Wednesday, October 8, 2014

Our Beloved Temple Closes for Renovations

This is how the Fiji Suva Temple looks all golden in the evening sun. It greets me daily as I go to the Mission Office which faces the temple across the courtyard. You can see three views of the Pacific Ocean from the hill. 

 The temple is there as a constant amid the storms of life--leading us back to our Heavenly Father.

Inside we make sacred covenants that help direct our paths here on earth.

Eternal families begin in the temple. 
Sister Bechu and Elder Inia both served in the Fiji Suva Mission while I was serving. After they completed their missions, they were encouraged to meet by Elder and Sister McFadden who knew each of them when they served at different times on Taveuni Island. Now they are Ana and Benjamin Inia--beginning their eternal life together on 11 September 2014.

Here they are being photographed in front of the temple 
after they were sealed for time and all eternity.

Beautiful gardens provide peaceful places to meditate.

We walked around the temple a few days before it closed
and found it lovely in the early morning light.

Yes, that is a bird perched on Angel Moroni's horn.

This is my good friend Milika Kadonavatu and her two sons, Iliesa and Waisaki. Through a series of miracles, she was able to go through the temple for the first time the day before the temple closed. She was so excited! Her sons were very happy for her too. They came with her and stayed in the visitor's room while she made her covenants with the Lord. Her husband is such a good man and really supported her through this process.

Selvik Singh is from Fiji and also served in the Fiji Suva Mission. He pioneered work in the first Hindi speaking area in our mission. His lovely bride is Ragni Kumar, who also is a returned missionary. Their temple marriage was the last ordinance to be performed before the temple closed. Aren't they lovely!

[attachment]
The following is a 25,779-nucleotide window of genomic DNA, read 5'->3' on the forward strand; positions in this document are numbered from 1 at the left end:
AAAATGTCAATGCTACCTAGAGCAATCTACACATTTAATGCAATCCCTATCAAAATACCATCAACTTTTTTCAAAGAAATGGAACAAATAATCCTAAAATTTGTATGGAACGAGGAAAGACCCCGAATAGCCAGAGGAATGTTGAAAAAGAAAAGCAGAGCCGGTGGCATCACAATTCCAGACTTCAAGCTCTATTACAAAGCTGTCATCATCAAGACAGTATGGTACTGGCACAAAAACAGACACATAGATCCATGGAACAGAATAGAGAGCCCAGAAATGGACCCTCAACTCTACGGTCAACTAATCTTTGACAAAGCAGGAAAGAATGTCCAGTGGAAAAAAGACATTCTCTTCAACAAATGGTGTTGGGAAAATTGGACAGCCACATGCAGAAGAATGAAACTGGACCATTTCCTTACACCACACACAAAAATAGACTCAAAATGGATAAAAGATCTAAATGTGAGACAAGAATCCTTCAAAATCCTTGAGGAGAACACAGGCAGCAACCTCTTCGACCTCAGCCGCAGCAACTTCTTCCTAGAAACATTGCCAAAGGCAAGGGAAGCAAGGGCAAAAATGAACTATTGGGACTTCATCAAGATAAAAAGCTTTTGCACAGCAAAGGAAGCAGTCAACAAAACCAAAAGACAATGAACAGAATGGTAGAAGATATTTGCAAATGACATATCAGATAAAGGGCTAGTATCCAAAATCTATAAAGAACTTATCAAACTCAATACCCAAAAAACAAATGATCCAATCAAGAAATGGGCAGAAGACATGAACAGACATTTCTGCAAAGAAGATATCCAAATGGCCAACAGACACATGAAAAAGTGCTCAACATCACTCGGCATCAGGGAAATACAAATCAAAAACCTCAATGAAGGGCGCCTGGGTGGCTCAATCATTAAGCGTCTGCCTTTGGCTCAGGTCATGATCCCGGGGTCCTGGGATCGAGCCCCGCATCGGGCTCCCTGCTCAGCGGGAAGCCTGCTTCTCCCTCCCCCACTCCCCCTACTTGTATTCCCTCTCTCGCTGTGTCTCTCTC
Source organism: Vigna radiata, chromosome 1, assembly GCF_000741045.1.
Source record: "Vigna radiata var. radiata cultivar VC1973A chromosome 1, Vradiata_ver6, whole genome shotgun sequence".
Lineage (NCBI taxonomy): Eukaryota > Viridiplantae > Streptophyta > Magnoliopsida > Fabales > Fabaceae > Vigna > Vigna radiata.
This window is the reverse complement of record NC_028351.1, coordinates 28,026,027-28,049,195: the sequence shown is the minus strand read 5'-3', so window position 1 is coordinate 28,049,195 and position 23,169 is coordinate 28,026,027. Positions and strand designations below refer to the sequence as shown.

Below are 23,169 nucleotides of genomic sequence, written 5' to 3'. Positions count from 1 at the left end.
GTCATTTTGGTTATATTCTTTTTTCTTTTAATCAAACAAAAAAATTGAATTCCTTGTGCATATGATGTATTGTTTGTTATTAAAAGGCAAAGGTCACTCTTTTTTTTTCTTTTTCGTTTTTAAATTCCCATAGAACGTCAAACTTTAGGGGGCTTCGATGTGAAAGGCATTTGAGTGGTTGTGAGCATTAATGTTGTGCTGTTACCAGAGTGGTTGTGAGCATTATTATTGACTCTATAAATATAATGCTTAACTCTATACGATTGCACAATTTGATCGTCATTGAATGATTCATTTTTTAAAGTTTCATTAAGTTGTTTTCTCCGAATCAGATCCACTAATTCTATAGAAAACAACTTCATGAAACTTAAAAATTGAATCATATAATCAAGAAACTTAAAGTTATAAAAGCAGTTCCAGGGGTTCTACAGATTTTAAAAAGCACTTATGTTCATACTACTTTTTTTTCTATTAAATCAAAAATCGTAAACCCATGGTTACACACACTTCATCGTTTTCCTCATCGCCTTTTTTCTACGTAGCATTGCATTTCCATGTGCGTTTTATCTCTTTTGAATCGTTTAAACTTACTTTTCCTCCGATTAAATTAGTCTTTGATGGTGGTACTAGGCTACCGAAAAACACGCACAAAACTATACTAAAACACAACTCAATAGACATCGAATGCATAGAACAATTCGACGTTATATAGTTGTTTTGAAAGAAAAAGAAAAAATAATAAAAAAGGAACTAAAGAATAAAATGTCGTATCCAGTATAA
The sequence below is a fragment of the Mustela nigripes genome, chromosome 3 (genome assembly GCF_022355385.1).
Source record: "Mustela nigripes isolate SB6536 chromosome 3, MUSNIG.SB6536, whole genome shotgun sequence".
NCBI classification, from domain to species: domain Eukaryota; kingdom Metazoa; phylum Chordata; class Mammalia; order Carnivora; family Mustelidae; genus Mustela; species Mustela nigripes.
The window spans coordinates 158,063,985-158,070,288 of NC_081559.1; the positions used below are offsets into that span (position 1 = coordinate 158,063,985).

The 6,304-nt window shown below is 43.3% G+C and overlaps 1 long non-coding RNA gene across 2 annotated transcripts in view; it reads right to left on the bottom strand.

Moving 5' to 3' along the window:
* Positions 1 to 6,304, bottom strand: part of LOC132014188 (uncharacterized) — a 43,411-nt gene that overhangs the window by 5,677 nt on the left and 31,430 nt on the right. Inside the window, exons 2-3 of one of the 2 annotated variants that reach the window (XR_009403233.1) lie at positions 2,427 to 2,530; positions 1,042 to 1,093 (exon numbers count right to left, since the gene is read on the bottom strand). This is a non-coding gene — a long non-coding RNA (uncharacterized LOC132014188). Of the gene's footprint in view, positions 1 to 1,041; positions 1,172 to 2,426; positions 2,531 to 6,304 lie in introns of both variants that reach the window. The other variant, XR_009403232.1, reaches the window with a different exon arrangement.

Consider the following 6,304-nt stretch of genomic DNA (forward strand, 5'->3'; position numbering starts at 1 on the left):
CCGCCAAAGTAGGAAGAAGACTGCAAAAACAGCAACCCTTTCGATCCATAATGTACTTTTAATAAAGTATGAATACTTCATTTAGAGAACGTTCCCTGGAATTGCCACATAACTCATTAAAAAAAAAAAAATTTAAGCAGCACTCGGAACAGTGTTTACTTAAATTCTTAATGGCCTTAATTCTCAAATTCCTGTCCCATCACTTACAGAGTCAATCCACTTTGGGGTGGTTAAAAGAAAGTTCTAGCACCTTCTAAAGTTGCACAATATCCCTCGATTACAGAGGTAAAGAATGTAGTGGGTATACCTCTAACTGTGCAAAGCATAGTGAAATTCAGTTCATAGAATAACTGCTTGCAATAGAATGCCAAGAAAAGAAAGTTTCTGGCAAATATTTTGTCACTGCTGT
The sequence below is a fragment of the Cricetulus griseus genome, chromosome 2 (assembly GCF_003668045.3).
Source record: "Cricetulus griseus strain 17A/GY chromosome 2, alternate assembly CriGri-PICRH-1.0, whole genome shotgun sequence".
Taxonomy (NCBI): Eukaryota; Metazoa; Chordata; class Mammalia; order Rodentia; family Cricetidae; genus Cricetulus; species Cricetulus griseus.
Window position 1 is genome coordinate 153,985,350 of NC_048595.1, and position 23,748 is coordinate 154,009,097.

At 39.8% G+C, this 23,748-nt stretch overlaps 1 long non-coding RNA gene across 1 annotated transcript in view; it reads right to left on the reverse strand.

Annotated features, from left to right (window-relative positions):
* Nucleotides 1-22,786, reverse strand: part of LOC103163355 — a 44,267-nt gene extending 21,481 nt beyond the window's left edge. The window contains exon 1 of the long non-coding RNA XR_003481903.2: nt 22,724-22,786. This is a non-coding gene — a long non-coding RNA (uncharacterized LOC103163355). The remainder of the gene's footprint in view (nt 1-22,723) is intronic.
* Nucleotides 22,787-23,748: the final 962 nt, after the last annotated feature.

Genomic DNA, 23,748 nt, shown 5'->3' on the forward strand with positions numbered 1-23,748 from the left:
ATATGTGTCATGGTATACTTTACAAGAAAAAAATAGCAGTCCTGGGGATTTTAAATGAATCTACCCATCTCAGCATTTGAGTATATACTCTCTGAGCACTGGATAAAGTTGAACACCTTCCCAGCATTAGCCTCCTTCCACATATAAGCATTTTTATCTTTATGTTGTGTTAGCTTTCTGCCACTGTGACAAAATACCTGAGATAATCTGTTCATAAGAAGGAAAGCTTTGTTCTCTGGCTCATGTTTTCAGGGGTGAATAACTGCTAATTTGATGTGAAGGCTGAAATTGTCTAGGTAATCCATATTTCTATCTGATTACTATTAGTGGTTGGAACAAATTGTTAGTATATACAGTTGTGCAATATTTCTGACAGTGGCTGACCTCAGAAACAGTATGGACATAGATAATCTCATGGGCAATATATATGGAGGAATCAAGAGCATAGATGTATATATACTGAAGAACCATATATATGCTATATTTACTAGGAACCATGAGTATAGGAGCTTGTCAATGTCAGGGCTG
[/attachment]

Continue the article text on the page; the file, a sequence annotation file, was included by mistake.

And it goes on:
The bride's parents are by the groom 
and the groom's parents are by the bride.

Beginning Monday, October 13, 2014, through December 15, 2015, the Suva Fiji Temple will be closed to accommodate an extensive renovation of the temple. Following the renovation, there will be an open house for the public and then the temple will be rededicated. The Suva Fiji Temple was the first temple of The Church of Jesus Christ of Latter-day Saints in Melanesia and in Fiji. It was dedicated on 18 June 2000 by President Gordon B. Hinckley. I have loved attending the temple weekly and will really miss that opportunity the last three months of my mission. 

Friday, October 3, 2014

Diwali--Hindu Festival of Lights

There are a significant number of Hindus in Fiji. Diwali is one of the biggest Hindu festivals commemorated here and all over the world. It is celebrated with much fanfare, gaiety, and enthusiasm. Here is a nighttime procession that we followed when it passed our house.

Before Diwali, families spend hours making sure their homes are sparklingly clean, well-decorated and full of delicious aromas. Food is prepared for weeks in advance. Our neighbor Sarita Chandra prepared this beautiful feast including many Indian sweets which are made on the stove, not baked.

These are delicious Pera made with paneer (Indian homemade cheese), milk, sugar, and cardamom. 

  Gifts are exchanged—especially Indian sweets. 

New clothes are purchased. Here is beautiful Sarita in her new elegant sari and her beautiful home.